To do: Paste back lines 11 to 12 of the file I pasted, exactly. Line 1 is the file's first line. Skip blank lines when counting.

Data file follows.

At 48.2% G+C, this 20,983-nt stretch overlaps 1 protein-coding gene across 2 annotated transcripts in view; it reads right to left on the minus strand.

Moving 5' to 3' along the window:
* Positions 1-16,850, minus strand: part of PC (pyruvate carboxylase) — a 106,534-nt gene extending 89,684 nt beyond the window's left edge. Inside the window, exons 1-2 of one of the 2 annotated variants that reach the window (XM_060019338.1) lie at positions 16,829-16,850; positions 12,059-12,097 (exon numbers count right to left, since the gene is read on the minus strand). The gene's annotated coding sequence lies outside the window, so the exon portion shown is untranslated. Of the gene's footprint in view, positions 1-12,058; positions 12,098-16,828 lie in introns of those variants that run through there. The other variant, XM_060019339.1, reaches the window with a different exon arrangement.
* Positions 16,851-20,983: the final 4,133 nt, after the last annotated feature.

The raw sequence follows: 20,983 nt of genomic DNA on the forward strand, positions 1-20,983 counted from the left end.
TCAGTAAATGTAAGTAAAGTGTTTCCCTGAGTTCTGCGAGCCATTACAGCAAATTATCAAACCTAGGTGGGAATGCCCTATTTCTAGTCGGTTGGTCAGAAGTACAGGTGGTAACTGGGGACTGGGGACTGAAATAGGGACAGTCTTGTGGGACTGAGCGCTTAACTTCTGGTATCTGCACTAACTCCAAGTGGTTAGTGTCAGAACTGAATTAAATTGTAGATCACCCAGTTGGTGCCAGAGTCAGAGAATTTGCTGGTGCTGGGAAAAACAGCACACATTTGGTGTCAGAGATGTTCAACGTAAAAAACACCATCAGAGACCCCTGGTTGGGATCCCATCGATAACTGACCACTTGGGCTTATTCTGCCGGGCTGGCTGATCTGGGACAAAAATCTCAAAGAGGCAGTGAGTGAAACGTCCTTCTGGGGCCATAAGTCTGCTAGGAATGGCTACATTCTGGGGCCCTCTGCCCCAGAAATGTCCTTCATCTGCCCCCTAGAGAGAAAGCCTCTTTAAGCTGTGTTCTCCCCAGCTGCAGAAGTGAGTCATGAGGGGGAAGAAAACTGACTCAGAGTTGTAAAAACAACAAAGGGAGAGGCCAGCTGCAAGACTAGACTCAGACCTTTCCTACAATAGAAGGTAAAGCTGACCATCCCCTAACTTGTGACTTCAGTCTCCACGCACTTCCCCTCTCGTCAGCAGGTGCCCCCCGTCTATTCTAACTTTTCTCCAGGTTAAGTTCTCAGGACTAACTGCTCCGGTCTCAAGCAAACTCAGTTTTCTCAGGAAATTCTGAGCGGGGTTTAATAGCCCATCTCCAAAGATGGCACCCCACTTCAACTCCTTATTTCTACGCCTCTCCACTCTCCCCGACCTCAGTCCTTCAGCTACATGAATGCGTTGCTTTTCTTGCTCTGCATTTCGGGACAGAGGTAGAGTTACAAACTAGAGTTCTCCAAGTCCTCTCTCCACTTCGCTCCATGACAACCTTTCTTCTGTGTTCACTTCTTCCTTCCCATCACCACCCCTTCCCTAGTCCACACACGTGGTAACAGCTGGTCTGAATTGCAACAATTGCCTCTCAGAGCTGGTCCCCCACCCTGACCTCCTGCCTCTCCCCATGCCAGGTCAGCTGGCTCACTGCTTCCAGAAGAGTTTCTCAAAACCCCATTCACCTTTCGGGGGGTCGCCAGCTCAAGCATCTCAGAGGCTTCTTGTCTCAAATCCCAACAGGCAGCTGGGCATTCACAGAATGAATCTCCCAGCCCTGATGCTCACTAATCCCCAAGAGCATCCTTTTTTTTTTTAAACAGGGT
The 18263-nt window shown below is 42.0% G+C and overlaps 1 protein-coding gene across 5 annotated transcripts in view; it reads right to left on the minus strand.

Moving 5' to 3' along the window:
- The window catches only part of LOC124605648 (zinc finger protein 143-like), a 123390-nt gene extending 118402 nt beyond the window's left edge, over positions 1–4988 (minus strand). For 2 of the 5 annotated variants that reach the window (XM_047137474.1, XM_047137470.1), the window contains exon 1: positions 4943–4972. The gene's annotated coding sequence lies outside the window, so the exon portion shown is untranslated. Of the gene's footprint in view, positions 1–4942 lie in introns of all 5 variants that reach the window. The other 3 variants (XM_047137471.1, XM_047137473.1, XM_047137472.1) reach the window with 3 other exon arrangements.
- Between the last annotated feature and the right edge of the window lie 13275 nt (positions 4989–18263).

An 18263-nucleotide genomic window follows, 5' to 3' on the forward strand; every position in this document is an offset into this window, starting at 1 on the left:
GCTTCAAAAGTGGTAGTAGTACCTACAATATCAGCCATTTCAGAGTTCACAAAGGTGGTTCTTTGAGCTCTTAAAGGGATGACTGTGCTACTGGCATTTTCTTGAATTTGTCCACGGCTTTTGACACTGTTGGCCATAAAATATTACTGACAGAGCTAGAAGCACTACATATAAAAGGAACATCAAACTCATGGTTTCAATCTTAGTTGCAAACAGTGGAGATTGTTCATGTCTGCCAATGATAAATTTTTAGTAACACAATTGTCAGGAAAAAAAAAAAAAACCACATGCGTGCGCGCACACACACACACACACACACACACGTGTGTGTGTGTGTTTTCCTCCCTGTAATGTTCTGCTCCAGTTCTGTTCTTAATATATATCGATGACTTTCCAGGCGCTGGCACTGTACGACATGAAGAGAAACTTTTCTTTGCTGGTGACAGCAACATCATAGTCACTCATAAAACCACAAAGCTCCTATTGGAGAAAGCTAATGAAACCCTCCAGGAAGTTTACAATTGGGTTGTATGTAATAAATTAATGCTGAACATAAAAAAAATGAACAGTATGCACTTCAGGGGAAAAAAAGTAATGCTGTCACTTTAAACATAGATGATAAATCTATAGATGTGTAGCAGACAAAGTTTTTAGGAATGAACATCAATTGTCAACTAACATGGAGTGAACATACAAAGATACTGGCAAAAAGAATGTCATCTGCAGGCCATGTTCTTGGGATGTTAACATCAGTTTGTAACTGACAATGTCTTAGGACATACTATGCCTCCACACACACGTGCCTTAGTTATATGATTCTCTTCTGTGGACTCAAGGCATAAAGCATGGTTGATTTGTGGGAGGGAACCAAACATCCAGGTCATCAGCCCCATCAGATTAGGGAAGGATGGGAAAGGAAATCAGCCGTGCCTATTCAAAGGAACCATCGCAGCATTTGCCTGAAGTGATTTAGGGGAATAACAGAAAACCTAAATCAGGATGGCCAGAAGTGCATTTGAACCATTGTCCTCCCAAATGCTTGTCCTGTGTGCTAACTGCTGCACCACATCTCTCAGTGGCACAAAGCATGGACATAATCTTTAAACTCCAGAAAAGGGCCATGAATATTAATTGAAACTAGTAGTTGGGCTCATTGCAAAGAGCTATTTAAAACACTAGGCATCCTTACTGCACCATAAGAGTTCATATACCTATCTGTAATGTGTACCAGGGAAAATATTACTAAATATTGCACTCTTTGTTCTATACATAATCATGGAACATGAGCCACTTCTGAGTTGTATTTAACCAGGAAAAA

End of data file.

An 18263-nucleotide genomic window follows, 5' to 3' on the forward strand; every position in this document is an offset into this window, starting at 1 on the left:
GCTTCAAAAGTGGTAGTAGTACCTACAATATCAGCCATTTCAGAGTTCACAAAGGTGGTTCTTTGAGCTCTTAAAGGGATGACTGTGCTACTGGCATTTTCTTGAATTTGTCCACGGCTTTTGACACTGTTGGCCATAAAATATTACTGACAGAGCTAGAAGCACTACATATAAAAGGAACATCAAACTCATGGTTTCAATCTTAGTTGCAAACAGTGGAGATTGTTCATGTCTGCCAATGATAAATTTTTAGTAACACAATTGTCAGGAAAAAAAAAAAAAACCACATGCGTGCGCGCACACACACACACACACACACACACGTGTGTGTGTGTGTTTTCCTCCCTGTAATGTTCTGCTCCAGTTCTGTTCTTAATATATATCGATGACTTTCCAGGCGCTGGCACTGTACGACATGAAGAGAAACTTTTCTTTGCTGGTGACAGCAACATCATAGTCACTCATAAAACCACAAAGCTCCTATTGGAGAAAGCTAATGAAACCCTCCAGGAAGTTTACAATTGGGTTGTATGTAATAAATTAATGCTGAACATAAAAAAAATGAACAGTATGCACTTCAGGGGAAAAAAAGTAATGCTGTCACTTTAAACATAGATGATAAATCTATAGATGTGTAGCAGACAAAGTTTTTAGGAATGAACATCAATTGTCAACTAACATGGAGTGAACATACAAAGATACTGGCAAAAAGAATGTCATCTGCAGGCCATGTTCTTGGGATGTTAACATCAGTTTGTAACTGACAATGTCTTAGGACATACTATGCCTCCACACACACGTGCCTTAGTTATATGATTCTCTTCTGTGGACTCAAGGCATAAAGCATGGTTGATTTGTGGGAGGGAACCAAACATCCAGGTCATCAGCCCCATCAGATTAGGGAAGGATGGGAAAGGAAATCAGCCGTGCCTATTCAAAGGAACCATCGCAGCATTTGCCTGAAGTGATTTAGGGGAATAACAGAAAACCTAAATCAGGATGGCCAGAAGTGCATTTGAACCATTGTCCTCCCAAATGCTTGTCCTGTGTGCTAACTGCTGCACCACATCTCTCAGTGGCACAAAGCATGGACATAATCTTTAAACTCCAGAAAAGGGCCATGAATATTAATTGAAACTAGTAGTTGGGCTCATTGCAAAGAGCTATTTAAAACACTAGGCATCCTTACTGCACCATAAGAGTTCATATACCTATCTGTAATGTGTACCAGGGAAAATATTACTAAATATTGCACTCTTTGTTCTATACATAATCATGGAACATGAGCCACTTCTGAGTTGTATTTAACCAGGAAAAA